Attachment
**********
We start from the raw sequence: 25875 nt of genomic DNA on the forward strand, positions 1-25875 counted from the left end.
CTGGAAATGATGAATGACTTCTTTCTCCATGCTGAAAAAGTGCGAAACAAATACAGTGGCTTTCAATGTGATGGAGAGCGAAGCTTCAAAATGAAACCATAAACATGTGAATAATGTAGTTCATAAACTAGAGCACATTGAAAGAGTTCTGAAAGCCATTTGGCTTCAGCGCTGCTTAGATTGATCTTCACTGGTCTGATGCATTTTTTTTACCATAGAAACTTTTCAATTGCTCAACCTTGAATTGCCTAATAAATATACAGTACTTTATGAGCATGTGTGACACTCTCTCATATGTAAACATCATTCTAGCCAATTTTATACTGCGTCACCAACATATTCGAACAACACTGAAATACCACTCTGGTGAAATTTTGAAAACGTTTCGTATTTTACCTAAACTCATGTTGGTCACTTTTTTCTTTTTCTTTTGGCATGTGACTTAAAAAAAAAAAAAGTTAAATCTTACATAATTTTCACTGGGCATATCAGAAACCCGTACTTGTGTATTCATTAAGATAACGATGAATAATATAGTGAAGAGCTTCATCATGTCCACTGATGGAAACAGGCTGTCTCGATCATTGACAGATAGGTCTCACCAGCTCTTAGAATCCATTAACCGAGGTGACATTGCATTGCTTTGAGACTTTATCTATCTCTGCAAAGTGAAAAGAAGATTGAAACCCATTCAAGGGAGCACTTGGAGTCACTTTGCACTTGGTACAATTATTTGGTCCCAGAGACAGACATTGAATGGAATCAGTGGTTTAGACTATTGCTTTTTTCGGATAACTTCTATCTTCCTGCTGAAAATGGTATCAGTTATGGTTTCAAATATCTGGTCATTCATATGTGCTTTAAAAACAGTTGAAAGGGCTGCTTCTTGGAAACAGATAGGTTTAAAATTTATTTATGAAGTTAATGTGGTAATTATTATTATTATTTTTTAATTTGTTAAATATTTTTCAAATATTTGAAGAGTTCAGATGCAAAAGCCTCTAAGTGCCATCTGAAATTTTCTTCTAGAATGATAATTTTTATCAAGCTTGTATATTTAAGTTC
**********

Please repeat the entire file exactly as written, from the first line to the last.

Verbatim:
We start from the raw sequence: 25875 nt of genomic DNA on the forward strand, positions 1-25875 counted from the left end.
CTGGAAATGATGAATGACTTCTTTCTCCATGCTGAAAAAGTGCGAAACAAATACAGTGGCTTTCAATGTGATGGAGAGCGAAGCTTCAAAATGAAACCATAAACATGTGAATAATGTAGTTCATAAACTAGAGCACATTGAAAGAGTTCTGAAAGCCATTTGGCTTCAGCGCTGCTTAGATTGATCTTCACTGGTCTGATGCATTTTTTTTACCATAGAAACTTTTCAATTGCTCAACCTTGAATTGCCTAATAAATATACAGTACTTTATGAGCATGTGTGACACTCTCTCATATGTAAACATCATTCTAGCCAATTTTATACTGCGTCACCAACATATTCGAACAACACTGAAATACCACTCTGGTGAAATTTTGAAAACGTTTCGTATTTTACCTAAACTCATGTTGGTCACTTTTTTCTTTTTCTTTTGGCATGTGACTTAAAAAAAAAAAAAGTTAAATCTTACATAATTTTCACTGGGCATATCAGAAACCCGTACTTGTGTATTCATTAAGATAACGATGAATAATATAGTGAAGAGCTTCATCATGTCCACTGATGGAAACAGGCTGTCTCGATCATTGACAGATAGGTCTCACCAGCTCTTAGAATCCATTAACCGAGGTGACATTGCATTGCTTTGAGACTTTATCTATCTCTGCAAAGTGAAAAGAAGATTGAAACCCATTCAAGGGAGCACTTGGAGTCACTTTGCACTTGGTACAATTATTTGGTCCCAGAGACAGACATTGAATGGAATCAGTGGTTTAGACTATTGCTTTTTTCGGATAACTTCTATCTTCCTGCTGAAAATGGTATCAGTTATGGTTTCAAATATCTGGTCATTCATATGTGCTTTAAAAACAGTTGAAAGGGCTGCTTCTTGGAAACAGATAGGTTTAAAATTTATTTATGAAGTTAATGTGGTAATTATTATTATTATTTTTTAATTTGTTAAATATTTTTCAAATATTTGAAGAGTTCAGATGCAAAAGCCTCTAAGTGCCATCTGAAATTTTCTTCTAGAATGATAATTTTTATCAAGCTTGTATATTTAAGTTC